Inappropriate Service Pricing and Marketing Hampering Mobile Money Growth

Mpesa Agency

Mobile money services continue to grow world over with providers benefiting from the boom with revenues projected at 2 billion dollars in Kenya and set to hit 4 billion dollars annually by 2018. According to a report by Juniper Research, the African market is the leader in mobile money in the world with operators such as Vodacom Tanzania and MTN Uganda – are now generating more than 10% of their revenues from mobile money.  Safaricom’s M-pesa is still the leading mobile money service in the world having recorded revenues of $330m in the latest financial year.

Growth in mobile money service can be seen based on the recent surges in transaction volumes and values, driven by increased implementation of cross-border interoperability. Intra-national remittance has also allowed for the surges. The research cited surges in traffic based on recent agreements between Safaricom and MTN (for the Rwanda-Kenya corridor) and by national interoperability agreements in markets such as Tanzania and Pakistan. Most mobile money providers are also working on developing smartphone applications to work in tandem with USSD offerings in anticipation of growth in smartphone numbers.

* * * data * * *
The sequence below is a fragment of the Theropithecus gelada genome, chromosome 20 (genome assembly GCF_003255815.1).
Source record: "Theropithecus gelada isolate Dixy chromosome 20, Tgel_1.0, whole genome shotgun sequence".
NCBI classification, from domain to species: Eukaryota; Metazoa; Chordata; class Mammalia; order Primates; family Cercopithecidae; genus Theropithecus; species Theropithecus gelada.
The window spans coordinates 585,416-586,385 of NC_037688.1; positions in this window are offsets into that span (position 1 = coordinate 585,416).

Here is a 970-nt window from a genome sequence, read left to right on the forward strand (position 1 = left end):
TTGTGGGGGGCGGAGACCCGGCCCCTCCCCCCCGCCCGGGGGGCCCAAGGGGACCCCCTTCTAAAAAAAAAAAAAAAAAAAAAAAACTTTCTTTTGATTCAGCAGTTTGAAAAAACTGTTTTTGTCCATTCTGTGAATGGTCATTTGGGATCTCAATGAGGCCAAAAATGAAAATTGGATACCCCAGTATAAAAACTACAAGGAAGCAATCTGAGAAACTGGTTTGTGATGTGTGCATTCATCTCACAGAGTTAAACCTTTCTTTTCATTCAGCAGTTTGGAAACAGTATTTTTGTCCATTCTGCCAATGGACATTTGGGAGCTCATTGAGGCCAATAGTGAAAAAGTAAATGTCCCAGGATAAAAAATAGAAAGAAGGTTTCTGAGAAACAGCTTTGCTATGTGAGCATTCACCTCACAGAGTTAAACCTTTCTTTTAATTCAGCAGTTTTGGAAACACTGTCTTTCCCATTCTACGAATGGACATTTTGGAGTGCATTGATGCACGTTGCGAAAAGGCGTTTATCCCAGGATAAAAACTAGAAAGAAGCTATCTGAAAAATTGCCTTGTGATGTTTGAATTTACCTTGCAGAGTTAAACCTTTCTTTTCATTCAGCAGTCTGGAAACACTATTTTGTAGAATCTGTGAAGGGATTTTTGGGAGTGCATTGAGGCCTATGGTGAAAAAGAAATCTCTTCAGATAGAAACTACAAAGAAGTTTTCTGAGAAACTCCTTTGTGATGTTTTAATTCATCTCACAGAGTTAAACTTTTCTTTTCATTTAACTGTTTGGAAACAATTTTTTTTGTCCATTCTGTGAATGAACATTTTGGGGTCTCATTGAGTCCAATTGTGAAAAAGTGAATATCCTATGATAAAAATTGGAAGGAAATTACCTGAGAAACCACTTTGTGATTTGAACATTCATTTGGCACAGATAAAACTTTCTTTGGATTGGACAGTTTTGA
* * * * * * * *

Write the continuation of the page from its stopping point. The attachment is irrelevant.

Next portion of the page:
Even with this growth, which is being replicated into various markets both in Sub-Saharan Africa and Asia, the service providers continue to be the the largest impediments of growth. This is mostly through, inappropriate service pricing as well as marketing. In Nigeria for instance, the services offered fail to gain massive usage due to high cash-out fees, while savings accounts in other markets had withdrawal fees that were inappropriate for low-income users/savers. According to the report, there were many instances in which the marketing campaigns of the providers were either inappropriate or incorrectly targeted failing to reach the target audience.

Other factors leading to low adoption of mobile money include lack of inadequate regulation in a number of markets. An interesting case point with inadequate regulation is the Uganda, where a Court in Uganda declared mobile money operations operated by five major telecommunication companies as illegal. Mobile money services should be regulated under the laws governing the financial sector in Uganda meaning the mobile money service providers operated outside the legal bounds of the license issued to them by the Uganda Communications Commission to operate as Telecommunications firms.